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Unit of study_

MATH4077: Lagrangian and Hamiltonian Dynamics

Lagrangian and Hamiltonian dynamics are reformulations of classical Newtonian mechanics into a mathematically sophisticated framework using arbitrary coordinate systems. This formulation of classical mechanics generalises elegantly to modern theories of relativity and quantum mechanics. The unit develops dynamics from the Principle of Least Action using the calculus of variations. Emphasis is placed on the relation between the symmetry and invariance properties of the Lagrangian and Hamiltonian functions and conservation laws. Coordinate and canonical transformations are introduced to simplify apparently complicated dynamical problems. Connections between geometry and different physical theories beyond classical mechanics are explored. Students will be expected to describe and solve mechanical systems of some complexity including planetary motion and to investigate stability. Hamilton-Jacobi theory will be used to solve problems ranging from geodesic motion (shortest path between two points) on curved surfaces to relativistic motion in the vicinity of black holes. Students will study an application of Lagrangian and Hamiltonian dynamics described in a modern research paper.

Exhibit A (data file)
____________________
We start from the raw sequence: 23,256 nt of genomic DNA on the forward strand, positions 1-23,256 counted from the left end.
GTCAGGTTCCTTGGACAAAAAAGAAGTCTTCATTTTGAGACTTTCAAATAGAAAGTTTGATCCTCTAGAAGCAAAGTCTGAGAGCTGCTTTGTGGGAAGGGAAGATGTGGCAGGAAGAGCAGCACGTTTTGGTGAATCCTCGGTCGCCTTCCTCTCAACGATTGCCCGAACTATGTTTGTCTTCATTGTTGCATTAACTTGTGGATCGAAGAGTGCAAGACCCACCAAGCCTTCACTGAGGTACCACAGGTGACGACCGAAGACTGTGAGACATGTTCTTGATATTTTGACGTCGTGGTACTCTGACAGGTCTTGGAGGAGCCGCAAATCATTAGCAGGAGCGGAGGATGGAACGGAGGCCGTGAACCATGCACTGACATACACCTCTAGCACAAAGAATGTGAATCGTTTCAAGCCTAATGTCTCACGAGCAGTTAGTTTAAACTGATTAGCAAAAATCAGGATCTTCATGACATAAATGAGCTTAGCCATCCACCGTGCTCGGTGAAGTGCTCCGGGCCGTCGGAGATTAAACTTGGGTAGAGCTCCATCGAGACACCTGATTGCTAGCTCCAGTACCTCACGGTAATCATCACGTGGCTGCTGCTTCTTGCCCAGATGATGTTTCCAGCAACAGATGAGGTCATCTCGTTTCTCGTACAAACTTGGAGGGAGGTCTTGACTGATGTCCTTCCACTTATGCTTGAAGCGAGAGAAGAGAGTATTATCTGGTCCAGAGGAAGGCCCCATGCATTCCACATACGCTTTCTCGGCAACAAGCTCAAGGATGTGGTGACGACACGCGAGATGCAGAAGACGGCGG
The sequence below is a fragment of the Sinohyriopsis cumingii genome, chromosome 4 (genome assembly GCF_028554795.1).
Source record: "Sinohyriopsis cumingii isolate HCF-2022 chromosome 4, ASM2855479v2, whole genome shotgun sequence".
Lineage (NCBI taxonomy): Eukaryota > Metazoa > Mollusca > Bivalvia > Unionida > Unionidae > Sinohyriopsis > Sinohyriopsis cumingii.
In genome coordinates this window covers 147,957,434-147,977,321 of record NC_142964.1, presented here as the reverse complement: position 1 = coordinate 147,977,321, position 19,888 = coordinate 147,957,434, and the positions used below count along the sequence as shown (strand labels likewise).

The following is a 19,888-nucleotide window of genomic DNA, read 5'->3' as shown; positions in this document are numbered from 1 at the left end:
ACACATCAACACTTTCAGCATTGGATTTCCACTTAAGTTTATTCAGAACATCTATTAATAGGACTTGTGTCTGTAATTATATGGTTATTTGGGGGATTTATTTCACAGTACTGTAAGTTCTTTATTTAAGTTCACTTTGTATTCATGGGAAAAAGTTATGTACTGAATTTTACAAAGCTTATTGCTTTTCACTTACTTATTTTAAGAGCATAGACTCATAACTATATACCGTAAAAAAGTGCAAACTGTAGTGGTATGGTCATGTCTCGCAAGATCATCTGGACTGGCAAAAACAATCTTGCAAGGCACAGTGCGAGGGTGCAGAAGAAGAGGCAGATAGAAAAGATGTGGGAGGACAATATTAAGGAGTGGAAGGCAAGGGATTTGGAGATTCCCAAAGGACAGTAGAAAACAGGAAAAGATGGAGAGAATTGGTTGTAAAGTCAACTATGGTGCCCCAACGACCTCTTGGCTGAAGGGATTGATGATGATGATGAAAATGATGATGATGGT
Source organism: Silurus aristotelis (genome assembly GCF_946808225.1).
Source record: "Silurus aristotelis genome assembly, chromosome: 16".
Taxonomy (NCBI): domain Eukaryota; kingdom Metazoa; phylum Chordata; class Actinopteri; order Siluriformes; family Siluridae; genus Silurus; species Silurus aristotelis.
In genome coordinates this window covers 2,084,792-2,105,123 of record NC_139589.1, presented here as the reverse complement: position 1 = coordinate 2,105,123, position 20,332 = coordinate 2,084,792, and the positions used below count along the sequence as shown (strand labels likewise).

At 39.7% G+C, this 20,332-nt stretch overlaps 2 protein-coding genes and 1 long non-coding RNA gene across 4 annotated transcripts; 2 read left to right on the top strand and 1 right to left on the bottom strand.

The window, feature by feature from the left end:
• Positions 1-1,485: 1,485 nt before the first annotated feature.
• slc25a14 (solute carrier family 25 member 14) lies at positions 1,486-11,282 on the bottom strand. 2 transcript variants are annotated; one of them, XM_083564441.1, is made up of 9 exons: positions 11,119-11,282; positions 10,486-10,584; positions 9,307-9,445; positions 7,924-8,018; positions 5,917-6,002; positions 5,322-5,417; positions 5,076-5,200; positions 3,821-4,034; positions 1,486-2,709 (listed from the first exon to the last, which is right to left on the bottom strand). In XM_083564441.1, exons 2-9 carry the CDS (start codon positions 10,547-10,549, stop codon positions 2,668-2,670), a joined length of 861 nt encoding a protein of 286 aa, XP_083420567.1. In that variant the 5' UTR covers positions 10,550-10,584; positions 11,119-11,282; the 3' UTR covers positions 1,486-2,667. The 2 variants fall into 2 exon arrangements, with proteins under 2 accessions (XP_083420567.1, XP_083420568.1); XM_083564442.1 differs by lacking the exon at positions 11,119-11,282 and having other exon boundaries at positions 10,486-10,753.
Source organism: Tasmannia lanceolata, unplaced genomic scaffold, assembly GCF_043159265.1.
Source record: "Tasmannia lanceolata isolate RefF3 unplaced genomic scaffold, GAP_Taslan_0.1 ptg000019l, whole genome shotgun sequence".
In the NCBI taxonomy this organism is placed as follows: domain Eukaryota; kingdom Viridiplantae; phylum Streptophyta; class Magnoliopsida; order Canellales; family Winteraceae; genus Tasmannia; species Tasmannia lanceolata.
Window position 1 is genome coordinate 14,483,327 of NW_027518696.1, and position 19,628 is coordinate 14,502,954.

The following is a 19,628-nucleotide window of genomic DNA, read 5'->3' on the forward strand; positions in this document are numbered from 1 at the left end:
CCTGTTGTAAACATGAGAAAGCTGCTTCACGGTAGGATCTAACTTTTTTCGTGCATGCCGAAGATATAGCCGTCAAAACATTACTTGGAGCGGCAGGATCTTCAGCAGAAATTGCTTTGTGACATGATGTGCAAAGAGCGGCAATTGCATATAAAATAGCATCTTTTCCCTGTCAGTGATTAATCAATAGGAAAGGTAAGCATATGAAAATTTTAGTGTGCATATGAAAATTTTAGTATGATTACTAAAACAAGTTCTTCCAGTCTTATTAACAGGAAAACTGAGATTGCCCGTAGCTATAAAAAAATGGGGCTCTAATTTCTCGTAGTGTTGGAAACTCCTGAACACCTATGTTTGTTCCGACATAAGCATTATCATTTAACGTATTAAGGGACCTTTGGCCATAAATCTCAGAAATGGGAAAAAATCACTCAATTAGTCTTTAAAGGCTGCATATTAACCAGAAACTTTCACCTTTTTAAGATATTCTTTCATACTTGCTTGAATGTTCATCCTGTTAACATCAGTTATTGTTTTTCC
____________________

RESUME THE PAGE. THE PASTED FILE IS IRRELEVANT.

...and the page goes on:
Code MATH4077
Academic unit Mathematics and Statistics Academic Operations
Credit points 6
(A mark of 65 or greater in 12cp of MATH2XXX units of study) or [12cp from (MATH3061 orMATH3066 or MATH3063 or MATH3076 or MATH3078 or MATH3961 or MATH3962 or MATH3963 or MATH3968 or MATH3969 or MATH3971 or MATH3974 or MATH3976 or MATH3978 or MATH3979)]
Assumed knowledge:
6cp of 1000 level calculus units and 3cp of 1000 level linear algebra and (MATH2X21 or MATH2X61)

At the completion of this unit, you should be able to:

  • LO1. Recall and explain fundamental definitions, equations and techniques of Lagrangian and Hamiltonian dynamics and the calculus of variations.
  • LO2. Predict essential properties of the motion in a central force field.
  • LO3. Create descriptions of new mechanical systems using Euler-Lagrange equations and analyse and describe the motion determined by these equations.
  • LO4. Explain the concept of a point transformation and apply these in novel contexts.
  • LO5. Design sets of coordinates that are adapted to describe a particular mechanical system.
  • LO6. Analyse systems with constraints using the Lagrangian approach.
  • LO7. Simplify dynamical problems by using context-dependent approaches including applying the relationships between conservation laws and symmetries or separation of variables.
  • LO8. Solve separable dynamical systems with Hamilton-Jacobi theory.
  • LO9. Verify that a given transformation is canonical and produce examples of canonical transformations using generating functions. Apply the Poisson bracket.
  • LO10. Understand the concept of integrable Hamiltonian system and find action variables.